A Deeper Look

I was born and raised in Shiraz, where ancient Persian history was always very palpable. The remains of Persepolis (the ceremonial capital of the Achaemenid Empire) were less than an hour drive away. Every time relatives came to visit, Bāgh-e Eram, Bāzār-e Vakil, Hāfezieh and Saadieh were must sees. My deepest memories are tied to these sites. Beyond being World Heritage sites, a Persian Garden, a magical Bāzār or historical mausoleums they form part of what it feels like to be Shirazi, to have been raised in the province of Fars.

Continue reading “A Deeper Look”

Documenting Dance in Iran

For over forty years, dance has been prohibited in public spaces in Iran. In the past two decades however, male folk dance troupes have become increasingly visible under the officially approved terminology of ā’inhā-ye namāyeshi (theatrical rituals) or bāzihāye mahalli (local games).

Continue reading “Documenting Dance in Iran”

Finally, the Desert

Born and raised in Shiraz, Iran with relatives in Dezful and Tehran, I had never experienced a desert in Iran until a trip to Yazd in 2017. I accepted the invitation to accompany a friend who planned to take a three-day tour of Yazd by bus. I anticipated visiting the water museum, walking through the World Heritage city-center and definitely entering the historic zurkhāne. I also assumed a night’s stay at the Zein-o-din Caravanserai, but our travel guides had other plans.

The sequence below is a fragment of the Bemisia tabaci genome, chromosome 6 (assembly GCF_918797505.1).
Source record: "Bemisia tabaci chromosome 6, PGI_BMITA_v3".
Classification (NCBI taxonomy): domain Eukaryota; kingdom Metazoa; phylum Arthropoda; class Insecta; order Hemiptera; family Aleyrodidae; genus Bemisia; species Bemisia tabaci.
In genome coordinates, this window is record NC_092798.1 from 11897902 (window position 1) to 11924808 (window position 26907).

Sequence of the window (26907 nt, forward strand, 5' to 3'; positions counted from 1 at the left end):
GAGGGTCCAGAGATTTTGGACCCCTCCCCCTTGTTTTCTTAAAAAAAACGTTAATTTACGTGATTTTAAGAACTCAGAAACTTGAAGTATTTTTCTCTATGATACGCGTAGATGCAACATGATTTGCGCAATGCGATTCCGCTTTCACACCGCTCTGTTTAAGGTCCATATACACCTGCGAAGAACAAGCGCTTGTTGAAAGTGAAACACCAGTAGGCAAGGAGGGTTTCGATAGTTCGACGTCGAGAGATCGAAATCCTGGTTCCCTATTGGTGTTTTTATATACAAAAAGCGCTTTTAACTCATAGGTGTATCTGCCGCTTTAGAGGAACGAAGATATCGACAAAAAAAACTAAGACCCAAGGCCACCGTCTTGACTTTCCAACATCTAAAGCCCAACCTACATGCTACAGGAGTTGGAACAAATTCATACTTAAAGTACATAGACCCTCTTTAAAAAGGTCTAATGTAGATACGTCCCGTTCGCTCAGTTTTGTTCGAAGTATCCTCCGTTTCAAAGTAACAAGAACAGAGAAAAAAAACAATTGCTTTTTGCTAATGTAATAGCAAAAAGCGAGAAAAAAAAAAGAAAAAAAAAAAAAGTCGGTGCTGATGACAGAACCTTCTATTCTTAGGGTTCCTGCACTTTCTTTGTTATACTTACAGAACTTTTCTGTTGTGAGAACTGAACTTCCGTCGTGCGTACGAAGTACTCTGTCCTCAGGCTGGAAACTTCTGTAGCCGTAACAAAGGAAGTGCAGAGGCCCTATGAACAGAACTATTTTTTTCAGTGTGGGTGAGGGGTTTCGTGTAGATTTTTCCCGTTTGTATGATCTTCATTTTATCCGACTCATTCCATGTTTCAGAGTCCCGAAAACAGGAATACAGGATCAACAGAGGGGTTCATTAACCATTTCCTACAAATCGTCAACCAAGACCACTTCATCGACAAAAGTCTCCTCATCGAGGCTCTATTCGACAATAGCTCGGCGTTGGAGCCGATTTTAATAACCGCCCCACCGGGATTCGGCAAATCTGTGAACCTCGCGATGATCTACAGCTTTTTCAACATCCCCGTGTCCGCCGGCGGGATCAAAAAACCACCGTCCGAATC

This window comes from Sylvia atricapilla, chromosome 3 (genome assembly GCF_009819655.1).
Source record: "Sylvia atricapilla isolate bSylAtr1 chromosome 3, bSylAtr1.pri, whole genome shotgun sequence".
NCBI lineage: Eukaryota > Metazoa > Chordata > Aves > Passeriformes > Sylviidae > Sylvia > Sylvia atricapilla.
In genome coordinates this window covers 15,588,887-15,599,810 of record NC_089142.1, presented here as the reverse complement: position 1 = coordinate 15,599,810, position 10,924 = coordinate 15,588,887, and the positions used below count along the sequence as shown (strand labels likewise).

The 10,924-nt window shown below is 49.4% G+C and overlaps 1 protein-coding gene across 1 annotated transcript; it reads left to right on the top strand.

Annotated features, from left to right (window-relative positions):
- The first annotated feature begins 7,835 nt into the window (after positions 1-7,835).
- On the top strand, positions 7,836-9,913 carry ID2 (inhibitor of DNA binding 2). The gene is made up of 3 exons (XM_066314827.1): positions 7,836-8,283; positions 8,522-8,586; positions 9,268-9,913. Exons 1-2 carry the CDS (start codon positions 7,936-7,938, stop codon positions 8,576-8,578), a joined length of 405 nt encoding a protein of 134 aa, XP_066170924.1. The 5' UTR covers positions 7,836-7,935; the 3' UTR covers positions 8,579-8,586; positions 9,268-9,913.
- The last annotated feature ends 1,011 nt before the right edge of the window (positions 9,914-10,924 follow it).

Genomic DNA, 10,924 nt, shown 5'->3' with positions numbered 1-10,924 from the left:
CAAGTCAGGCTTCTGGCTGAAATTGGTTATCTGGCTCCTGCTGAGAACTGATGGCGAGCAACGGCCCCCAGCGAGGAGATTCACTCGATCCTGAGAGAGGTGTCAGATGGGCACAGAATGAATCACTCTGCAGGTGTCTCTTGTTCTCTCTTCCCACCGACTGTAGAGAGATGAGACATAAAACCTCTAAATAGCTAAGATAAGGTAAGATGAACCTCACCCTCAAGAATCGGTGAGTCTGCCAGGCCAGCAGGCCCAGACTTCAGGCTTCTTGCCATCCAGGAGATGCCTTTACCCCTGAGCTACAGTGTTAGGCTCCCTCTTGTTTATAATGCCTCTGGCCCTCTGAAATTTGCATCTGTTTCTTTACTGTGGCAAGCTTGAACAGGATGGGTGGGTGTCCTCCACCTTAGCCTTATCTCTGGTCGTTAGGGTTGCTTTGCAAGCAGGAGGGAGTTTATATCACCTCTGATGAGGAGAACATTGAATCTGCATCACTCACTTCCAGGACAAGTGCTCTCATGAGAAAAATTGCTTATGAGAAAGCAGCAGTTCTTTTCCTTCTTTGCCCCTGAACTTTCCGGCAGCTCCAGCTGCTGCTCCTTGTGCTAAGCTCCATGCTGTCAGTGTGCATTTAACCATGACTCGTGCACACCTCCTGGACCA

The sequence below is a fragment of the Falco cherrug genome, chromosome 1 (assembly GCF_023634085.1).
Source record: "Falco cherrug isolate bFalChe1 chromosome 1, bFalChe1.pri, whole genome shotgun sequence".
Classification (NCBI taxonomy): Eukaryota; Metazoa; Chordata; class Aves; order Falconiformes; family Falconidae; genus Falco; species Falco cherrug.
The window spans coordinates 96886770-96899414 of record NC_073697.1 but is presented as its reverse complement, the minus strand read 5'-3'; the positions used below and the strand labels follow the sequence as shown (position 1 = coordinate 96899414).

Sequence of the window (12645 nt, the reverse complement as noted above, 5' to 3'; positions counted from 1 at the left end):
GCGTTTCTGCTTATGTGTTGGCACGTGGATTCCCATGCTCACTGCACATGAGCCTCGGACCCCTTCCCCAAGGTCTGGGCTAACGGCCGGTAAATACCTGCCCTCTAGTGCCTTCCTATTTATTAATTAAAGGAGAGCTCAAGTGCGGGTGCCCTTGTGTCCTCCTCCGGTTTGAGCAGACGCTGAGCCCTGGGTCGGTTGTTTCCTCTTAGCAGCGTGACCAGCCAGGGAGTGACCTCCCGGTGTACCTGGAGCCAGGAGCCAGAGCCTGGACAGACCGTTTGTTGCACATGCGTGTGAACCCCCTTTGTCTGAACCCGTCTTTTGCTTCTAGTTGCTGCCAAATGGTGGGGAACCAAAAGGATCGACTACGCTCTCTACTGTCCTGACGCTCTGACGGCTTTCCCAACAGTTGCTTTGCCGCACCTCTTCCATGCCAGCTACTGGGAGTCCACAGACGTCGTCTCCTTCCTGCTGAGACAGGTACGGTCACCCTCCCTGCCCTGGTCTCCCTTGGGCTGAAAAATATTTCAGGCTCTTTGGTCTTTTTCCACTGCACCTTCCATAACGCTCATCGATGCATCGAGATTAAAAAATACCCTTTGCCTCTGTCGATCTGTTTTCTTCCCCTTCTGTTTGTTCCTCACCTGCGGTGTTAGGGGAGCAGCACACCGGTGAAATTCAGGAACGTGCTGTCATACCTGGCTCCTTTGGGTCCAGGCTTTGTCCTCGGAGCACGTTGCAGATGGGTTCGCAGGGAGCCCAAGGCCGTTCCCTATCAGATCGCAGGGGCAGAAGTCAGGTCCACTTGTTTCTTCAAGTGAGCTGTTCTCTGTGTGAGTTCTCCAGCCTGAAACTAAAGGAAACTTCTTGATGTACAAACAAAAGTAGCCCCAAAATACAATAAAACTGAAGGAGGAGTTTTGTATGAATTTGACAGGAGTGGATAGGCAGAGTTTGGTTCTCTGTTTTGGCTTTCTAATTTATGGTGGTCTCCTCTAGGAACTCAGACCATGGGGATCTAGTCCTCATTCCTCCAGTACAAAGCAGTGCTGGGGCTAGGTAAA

Continue reading “Finally, the Desert”

Wondrous Surprises

Along our travels to observe folk dances throughout Iran, we often experienced wondrous surprises. Like the day before we were expected at an engagement ceremony in Sanandaj…. From Kermanshah we chose to go through Ravānsar and further north. Green pastures and mountains in the distance accompanied us until we arrived to the famous water cave: Ghār-e Quri Qaleh.

Continue reading “Wondrous Surprises”

Half the World´s Wonders

The proverb Isfahan nesf-e Jahan (Isfahan is half of the world) shows Iranian’s propensity to exaggerate. Nevertheless, it is a wondrous city with numerous UNESCO World Heritage sites. No previewed photos or guidebooks prepared me for the feeling of dizzying beauty when I finally saw the mosaics of Naqsh-e Jahan mosque.

Shiraz: a city with poetic roots

Hafezieh at night, Shiraz

So deep is the admiration for the 14th century poet, Hafez that citing his poetry is often used as emphasis in expressing a particular point of view. His poetry is even consulted for Estekahre: a poetic way of fortune telling. When faced with difficult decisions, it is common for Iranians to pull out a copy of Divan-e Hafez and make a wish or have a question in mind before opening a page at random.